Thanks for all the replies everyone. Think after everyone mentioned the lever one I’ll definitely go that way. Like many said locks only keeep honest people out(alarm system for others) and that’s all I’m trying to do and make it more convenient to keep door locked. Both the shop and garage are heated all winter so the service doors are used going in and out A lot. I hate carrying keys and this will allow us to keep door locked more often with out hassle of keys and will save opening overhead door if service door is locked. Thanks again for the replies.
 

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There is only one fear I have with the lever style that I forgot to mention, they are not critter proof!

I always keep my front door unlocked when I am home and there have been many times when bears will come on the front deck. It hasn't happened yet, but I think about how easily a bear could open that door, even accidentally.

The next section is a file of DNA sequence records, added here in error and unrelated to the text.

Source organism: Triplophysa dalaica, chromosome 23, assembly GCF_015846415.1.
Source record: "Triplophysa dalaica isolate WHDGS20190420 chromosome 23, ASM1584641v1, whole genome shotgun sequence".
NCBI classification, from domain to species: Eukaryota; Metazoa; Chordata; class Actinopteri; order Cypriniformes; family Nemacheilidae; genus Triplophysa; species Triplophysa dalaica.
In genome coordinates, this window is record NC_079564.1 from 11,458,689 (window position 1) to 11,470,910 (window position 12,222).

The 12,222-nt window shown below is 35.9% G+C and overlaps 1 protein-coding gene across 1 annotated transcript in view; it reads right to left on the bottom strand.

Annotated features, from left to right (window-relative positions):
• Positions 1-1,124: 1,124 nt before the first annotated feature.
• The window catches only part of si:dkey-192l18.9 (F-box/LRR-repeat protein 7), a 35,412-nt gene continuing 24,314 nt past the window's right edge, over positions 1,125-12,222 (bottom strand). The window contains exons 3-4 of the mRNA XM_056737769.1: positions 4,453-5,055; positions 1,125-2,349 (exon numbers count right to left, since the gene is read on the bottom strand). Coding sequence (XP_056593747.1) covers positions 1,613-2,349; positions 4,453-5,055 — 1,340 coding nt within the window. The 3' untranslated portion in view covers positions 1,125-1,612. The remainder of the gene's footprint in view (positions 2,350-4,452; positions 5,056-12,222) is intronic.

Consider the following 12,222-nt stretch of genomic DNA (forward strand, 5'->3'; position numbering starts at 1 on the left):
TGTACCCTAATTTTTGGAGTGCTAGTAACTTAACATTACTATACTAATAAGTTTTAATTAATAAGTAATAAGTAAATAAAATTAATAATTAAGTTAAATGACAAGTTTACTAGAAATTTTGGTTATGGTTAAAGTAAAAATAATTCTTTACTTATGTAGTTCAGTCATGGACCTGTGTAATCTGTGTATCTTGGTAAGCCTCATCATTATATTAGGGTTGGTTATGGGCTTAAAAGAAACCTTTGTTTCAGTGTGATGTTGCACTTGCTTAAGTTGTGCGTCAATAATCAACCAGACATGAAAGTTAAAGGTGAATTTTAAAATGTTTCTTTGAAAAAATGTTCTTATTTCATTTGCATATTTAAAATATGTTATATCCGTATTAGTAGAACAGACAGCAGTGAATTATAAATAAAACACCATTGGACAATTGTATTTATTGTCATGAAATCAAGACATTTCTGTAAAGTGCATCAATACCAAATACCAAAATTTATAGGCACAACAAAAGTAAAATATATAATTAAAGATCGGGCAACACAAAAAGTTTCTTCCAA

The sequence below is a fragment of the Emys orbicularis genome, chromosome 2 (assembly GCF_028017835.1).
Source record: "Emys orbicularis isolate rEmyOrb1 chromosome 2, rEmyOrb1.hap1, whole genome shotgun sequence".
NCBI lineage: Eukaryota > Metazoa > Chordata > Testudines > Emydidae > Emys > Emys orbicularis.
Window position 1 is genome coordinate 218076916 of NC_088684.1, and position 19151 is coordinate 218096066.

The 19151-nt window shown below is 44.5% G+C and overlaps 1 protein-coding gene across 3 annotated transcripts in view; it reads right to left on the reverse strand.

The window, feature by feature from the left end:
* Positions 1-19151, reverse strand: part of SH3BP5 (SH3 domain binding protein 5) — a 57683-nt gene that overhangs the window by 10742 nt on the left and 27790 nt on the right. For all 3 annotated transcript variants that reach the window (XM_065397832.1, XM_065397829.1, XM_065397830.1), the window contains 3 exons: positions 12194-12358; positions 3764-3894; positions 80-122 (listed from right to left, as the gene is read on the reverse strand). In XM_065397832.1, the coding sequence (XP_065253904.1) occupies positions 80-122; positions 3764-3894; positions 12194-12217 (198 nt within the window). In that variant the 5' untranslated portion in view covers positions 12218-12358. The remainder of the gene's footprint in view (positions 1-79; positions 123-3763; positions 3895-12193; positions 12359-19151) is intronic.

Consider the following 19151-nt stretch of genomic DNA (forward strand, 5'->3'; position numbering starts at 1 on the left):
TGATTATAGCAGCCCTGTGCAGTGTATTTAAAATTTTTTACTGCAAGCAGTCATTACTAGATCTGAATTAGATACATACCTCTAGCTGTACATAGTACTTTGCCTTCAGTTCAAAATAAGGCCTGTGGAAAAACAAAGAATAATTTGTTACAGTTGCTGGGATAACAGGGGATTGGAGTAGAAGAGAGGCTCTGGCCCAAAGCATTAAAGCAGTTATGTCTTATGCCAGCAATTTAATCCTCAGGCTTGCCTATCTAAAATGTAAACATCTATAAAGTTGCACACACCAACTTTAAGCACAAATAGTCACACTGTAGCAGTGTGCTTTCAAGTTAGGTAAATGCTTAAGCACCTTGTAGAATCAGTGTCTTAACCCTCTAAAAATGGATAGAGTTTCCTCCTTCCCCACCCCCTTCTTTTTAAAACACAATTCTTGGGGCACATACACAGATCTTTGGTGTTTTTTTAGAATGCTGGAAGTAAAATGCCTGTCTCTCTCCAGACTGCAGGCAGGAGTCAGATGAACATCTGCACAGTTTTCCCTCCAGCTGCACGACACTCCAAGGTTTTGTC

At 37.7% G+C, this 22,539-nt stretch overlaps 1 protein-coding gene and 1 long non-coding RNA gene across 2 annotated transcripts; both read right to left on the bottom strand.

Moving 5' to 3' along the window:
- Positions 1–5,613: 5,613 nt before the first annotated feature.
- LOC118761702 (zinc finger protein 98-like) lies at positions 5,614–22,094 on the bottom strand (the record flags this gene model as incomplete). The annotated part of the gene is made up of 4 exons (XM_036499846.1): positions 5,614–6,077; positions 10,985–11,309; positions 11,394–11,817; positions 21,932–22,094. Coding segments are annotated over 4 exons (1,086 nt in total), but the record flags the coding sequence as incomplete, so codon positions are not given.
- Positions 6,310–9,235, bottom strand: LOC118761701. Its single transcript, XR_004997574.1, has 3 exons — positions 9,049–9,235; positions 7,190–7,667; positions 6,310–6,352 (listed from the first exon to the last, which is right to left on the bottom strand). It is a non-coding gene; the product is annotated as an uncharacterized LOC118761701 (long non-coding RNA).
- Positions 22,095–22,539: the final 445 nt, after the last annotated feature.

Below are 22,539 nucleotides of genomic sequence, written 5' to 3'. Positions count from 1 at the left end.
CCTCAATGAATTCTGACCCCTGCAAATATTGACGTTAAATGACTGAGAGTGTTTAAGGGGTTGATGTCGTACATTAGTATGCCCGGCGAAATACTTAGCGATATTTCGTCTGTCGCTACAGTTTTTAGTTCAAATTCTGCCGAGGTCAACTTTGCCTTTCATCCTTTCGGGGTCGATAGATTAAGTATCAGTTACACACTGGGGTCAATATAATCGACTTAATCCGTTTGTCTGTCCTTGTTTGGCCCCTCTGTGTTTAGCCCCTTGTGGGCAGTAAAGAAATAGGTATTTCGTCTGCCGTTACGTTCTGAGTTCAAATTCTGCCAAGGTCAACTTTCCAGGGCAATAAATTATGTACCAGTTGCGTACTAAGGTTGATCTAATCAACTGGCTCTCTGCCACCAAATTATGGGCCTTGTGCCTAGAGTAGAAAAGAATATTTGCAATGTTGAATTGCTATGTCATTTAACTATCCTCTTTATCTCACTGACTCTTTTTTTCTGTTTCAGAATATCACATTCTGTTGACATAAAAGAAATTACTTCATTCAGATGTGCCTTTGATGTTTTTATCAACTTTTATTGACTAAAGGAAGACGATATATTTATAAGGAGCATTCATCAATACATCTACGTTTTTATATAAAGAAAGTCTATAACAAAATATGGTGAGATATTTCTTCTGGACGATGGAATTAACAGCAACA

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We've got the kwikset Juno on our side door, three doors at the inlaws rental beach house and on the inlaws house. Our house uses the "smart device" IOT zigbee protocol which requires a smarthome hub (like Samsung Smartthings) to remotely control, the inlaws properties are wifi/app controlled. The zigbee version batteries last about a year with that door bring the primary in/out door for the house. The inlaws wifi versions have batteries that last about 2 months on the beach house but it's rented all summer, with what would be assumed to be 2-4x what "normal" use would be. Their home entry door lasts about 5 months between battery changes. Li batteries improve this, but they "are too expensive"... (eyeroll). Our Zigbee version lasts about 12-14 months.